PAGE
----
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Thread: Temporary supply dip after dehydration - how long?

  1. #1

    Default Temporary supply dip after dehydration - how long?

    Hi. I'm currently nursing a 4 month old. I was recently hospitalized due to a stomach bug and severe dehydration, which made my BP plummet to very low levels. I was put on IV fluids for an extended period of time. While at the hospital, I was pumping every 3-4 hours to protect my supply. Naturally, being dehydrated, my milk supply dipped, but I'm concerned I'm not seeing my supply come back up. So my general question is: Does anyone know how long it might take for my supply to bounce back to pre-illness levels, if it will?

    A bit more info: Very suddenly, baby nurses from both sides at every feeding, when she was only feeding from 1 side at a time since she was a newborn. I spend about 6 hrs a day away from my baby, where she is given my expressed milk from the previous day. The rest of the time, baby nurses on demand. Haven't needed to supplement and don't plan to. At work, I used to pump about 4-6 oz daily, and now I'm barely getting 2oz. My fluid output peaked on 12/30-31, and was back to normal by 1/3.

    Thanks for any feedback!

  2. #2
    Join Date
    May 2006

    Default Re: Temporary supply dip after dehydration - how long?

    Welcome to the forum!

    Your question is actually a really hard one to answer, because the answer is going to vary so widely from mom to mom. So instead of focusing on when you're going to get back to your previous supply level, I would focus on this question: do you actually need to return to making the same amount as you were before? It's totally normal to suddenly need to nurse on both sides, even though one used to be sufficient, and on-demand double-sided nursing is a great way to boost supply if there is a problem. Lower pumping output is normal after a bout of illness, and getting 2 oz per pump is actually a completely normal amount to pump at a single pump session. 4-6 oz is actually on the high side. If you find that you need more milk than you can bring ho e from the office, pump more often and you should get back to where you need to be.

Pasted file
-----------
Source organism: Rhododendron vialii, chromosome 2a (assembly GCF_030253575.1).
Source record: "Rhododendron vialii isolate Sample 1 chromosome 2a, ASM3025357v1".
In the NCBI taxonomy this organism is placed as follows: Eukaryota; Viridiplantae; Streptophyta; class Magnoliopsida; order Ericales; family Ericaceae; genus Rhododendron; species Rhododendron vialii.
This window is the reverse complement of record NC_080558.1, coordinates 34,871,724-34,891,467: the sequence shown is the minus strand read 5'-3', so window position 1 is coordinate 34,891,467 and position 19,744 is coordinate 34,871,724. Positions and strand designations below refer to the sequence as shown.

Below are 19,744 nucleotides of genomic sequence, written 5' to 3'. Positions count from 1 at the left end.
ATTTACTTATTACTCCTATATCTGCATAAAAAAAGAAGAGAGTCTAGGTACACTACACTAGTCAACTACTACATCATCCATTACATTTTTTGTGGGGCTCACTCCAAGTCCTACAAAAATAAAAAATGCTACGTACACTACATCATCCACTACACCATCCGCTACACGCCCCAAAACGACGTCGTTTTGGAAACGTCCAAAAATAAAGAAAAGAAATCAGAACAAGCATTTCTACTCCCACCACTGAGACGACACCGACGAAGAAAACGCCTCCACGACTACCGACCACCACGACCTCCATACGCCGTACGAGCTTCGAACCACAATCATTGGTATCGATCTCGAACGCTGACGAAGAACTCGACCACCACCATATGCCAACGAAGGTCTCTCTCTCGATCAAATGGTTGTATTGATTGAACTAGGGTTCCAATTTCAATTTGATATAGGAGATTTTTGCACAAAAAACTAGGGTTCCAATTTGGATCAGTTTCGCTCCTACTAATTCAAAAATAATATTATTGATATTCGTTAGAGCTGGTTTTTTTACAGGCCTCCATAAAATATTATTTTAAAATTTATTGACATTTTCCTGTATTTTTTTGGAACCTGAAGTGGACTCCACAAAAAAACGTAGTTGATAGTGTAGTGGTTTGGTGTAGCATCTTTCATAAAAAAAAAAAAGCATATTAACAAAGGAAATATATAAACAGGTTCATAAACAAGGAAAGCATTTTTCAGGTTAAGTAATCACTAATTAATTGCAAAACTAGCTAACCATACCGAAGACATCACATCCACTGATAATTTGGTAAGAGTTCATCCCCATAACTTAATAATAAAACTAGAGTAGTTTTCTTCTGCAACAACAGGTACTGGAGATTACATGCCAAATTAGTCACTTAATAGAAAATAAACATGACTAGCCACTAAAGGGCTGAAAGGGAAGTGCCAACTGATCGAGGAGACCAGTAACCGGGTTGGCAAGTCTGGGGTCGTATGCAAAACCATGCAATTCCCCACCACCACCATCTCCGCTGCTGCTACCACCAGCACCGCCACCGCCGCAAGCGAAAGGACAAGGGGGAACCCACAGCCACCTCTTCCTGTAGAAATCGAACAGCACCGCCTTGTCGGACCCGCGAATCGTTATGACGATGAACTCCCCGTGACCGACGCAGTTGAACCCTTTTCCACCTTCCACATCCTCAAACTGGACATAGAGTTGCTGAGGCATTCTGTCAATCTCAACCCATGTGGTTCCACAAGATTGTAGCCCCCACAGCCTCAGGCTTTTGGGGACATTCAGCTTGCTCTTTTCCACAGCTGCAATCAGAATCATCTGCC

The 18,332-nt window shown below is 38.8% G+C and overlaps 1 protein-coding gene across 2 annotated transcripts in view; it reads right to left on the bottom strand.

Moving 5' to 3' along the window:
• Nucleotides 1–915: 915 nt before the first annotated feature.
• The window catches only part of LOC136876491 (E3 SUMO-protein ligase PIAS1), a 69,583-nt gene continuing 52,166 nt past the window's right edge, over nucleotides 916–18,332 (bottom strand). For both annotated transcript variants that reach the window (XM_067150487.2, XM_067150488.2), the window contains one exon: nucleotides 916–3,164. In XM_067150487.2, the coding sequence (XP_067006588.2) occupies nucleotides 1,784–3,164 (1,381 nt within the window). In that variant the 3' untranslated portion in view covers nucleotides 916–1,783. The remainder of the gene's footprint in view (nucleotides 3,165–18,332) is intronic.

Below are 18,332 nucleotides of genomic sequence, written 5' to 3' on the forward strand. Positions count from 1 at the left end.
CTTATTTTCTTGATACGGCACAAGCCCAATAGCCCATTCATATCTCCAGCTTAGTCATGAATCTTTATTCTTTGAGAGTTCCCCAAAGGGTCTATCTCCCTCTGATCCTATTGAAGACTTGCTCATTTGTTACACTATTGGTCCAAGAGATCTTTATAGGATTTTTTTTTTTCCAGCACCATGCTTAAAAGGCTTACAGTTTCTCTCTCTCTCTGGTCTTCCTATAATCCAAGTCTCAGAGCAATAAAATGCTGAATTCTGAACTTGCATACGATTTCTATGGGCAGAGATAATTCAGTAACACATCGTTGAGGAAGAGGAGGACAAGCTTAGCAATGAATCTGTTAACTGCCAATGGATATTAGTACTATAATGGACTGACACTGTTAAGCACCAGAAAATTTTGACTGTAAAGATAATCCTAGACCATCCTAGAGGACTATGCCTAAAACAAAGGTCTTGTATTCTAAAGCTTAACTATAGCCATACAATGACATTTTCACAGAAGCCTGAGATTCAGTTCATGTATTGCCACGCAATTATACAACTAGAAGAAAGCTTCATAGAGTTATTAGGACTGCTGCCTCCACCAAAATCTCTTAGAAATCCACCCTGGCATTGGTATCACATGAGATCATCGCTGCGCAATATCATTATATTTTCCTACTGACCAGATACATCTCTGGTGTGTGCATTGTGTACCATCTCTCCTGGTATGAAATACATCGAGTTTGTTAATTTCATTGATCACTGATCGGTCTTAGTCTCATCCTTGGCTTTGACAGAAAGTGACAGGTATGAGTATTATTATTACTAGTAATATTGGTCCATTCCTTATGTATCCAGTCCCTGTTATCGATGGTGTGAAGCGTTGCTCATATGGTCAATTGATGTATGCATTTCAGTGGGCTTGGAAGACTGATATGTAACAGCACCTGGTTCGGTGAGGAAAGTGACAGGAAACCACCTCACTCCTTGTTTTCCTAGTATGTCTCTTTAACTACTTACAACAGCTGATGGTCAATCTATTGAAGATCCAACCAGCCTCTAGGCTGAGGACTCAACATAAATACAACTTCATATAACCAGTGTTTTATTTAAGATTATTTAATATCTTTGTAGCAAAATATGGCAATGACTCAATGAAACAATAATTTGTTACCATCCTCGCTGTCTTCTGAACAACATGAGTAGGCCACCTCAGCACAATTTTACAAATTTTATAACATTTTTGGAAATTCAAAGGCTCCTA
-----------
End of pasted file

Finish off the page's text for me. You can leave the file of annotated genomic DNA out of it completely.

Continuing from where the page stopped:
What do you think?

  3. #3

    Default Re: Temporary supply dip after dehydration - how long?

    @llli*mommal: Thanks. Yes, what you said makes sense. I don't think my baby is starving, even though she's feeding more often than usual. The last few days it took two pumping sessions to be able to supply her 3-oz morning bottle, but now I have nothing left to re-build my stash (which was depleted during my hospital stay). Note that the 4-6 oz pumping session replaces a feeding, it's not an additional pumping session at night. That volume is pretty typical for me, and was typical with my first baby, as well. And if this had been a gradual decline, I'd understand it was my body adjusting. But the sharp drop makes me think it is tied to the dehydration.

    I'm still curious if any nursing mammas out there have struggled with a temporary dip after suffering from fluid loss, and if their supply ever bounced back.

    Thanks for the advice. I'll see if I can squeeze in an additional pumping session, and I'll be patient and hope my normal supply returns, but I wont stress too much about it. Stress never helps.

    Update: It is about 9 days past the peak of my dehydration. I continued to nurse on demand, have been on a regular diet since day 3 and have been drinking an additional 2 cups of Mother's Milk tea daily. My supply seems to be borderline low/normal.

    So, in short: about 10 days after my illness, I'm hovering on the low end of normal.
    Last edited by @llli*paganigl; January 8th, 2016 at 10:25 AM. Reason: Update

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